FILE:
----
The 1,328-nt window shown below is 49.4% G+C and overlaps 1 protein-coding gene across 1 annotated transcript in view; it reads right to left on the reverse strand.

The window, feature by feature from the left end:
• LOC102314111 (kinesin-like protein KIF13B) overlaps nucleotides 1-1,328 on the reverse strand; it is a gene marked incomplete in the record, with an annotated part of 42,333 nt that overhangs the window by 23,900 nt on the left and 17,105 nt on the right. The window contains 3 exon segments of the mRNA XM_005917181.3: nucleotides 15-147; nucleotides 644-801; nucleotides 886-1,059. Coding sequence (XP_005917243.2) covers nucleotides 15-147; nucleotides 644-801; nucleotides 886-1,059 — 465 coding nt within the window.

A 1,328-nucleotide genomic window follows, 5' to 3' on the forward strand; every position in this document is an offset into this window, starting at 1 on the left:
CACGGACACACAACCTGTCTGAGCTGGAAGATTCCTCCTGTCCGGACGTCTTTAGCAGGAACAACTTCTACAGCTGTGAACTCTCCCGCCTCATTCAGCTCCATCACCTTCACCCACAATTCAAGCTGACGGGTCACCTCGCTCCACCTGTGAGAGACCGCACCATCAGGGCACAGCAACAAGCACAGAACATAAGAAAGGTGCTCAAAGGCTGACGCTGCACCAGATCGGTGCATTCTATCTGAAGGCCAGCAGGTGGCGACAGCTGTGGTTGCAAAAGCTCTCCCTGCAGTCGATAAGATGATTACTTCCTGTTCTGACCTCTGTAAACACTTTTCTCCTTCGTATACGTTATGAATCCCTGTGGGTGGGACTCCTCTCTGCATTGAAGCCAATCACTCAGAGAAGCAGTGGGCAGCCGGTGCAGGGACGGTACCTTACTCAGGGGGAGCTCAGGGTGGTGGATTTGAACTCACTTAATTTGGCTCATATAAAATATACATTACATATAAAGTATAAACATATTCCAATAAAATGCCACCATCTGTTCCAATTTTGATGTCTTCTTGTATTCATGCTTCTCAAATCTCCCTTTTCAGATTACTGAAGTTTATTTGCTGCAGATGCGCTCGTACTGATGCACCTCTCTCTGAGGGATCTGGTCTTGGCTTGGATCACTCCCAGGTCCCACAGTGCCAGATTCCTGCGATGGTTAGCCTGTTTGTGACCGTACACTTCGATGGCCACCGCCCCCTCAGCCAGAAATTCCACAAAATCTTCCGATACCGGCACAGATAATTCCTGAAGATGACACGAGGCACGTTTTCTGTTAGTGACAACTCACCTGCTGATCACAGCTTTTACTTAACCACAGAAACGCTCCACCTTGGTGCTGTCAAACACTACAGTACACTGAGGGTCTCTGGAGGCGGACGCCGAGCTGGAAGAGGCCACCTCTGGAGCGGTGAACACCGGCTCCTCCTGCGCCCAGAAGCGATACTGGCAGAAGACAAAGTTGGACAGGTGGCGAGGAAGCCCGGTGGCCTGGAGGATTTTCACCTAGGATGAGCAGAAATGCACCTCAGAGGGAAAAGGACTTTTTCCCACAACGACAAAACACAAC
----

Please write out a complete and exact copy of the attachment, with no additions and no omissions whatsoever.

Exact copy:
The 1,328-nt window shown below is 49.4% G+C and overlaps 1 protein-coding gene across 1 annotated transcript in view; it reads right to left on the reverse strand.

The window, feature by feature from the left end:
• LOC102314111 (kinesin-like protein KIF13B) overlaps nucleotides 1-1,328 on the reverse strand; it is a gene marked incomplete in the record, with an annotated part of 42,333 nt that overhangs the window by 23,900 nt on the left and 17,105 nt on the right. The window contains 3 exon segments of the mRNA XM_005917181.3: nucleotides 15-147; nucleotides 644-801; nucleotides 886-1,059. Coding sequence (XP_005917243.2) covers nucleotides 15-147; nucleotides 644-801; nucleotides 886-1,059 — 465 coding nt within the window.

A 1,328-nucleotide genomic window follows, 5' to 3' on the forward strand; every position in this document is an offset into this window, starting at 1 on the left:
CACGGACACACAACCTGTCTGAGCTGGAAGATTCCTCCTGTCCGGACGTCTTTAGCAGGAACAACTTCTACAGCTGTGAACTCTCCCGCCTCATTCAGCTCCATCACCTTCACCCACAATTCAAGCTGACGGGTCACCTCGCTCCACCTGTGAGAGACCGCACCATCAGGGCACAGCAACAAGCACAGAACATAAGAAAGGTGCTCAAAGGCTGACGCTGCACCAGATCGGTGCATTCTATCTGAAGGCCAGCAGGTGGCGACAGCTGTGGTTGCAAAAGCTCTCCCTGCAGTCGATAAGATGATTACTTCCTGTTCTGACCTCTGTAAACACTTTTCTCCTTCGTATACGTTATGAATCCCTGTGGGTGGGACTCCTCTCTGCATTGAAGCCAATCACTCAGAGAAGCAGTGGGCAGCCGGTGCAGGGACGGTACCTTACTCAGGGGGAGCTCAGGGTGGTGGATTTGAACTCACTTAATTTGGCTCATATAAAATATACATTACATATAAAGTATAAACATATTCCAATAAAATGCCACCATCTGTTCCAATTTTGATGTCTTCTTGTATTCATGCTTCTCAAATCTCCCTTTTCAGATTACTGAAGTTTATTTGCTGCAGATGCGCTCGTACTGATGCACCTCTCTCTGAGGGATCTGGTCTTGGCTTGGATCACTCCCAGGTCCCACAGTGCCAGATTCCTGCGATGGTTAGCCTGTTTGTGACCGTACACTTCGATGGCCACCGCCCCCTCAGCCAGAAATTCCACAAAATCTTCCGATACCGGCACAGATAATTCCTGAAGATGACACGAGGCACGTTTTCTGTTAGTGACAACTCACCTGCTGATCACAGCTTTTACTTAACCACAGAAACGCTCCACCTTGGTGCTGTCAAACACTACAGTACACTGAGGGTCTCTGGAGGCGGACGCCGAGCTGGAAGAGGCCACCTCTGGAGCGGTGAACACCGGCTCCTCCTGCGCCCAGAAGCGATACTGGCAGAAGACAAAGTTGGACAGGTGGCGAGGAAGCCCGGTGGCCTGGAGGATTTTCACCTAGGATGAGCAGAAATGCACCTCAGAGGGAAAAGGACTTTTTCCCACAACGACAAAACACAAC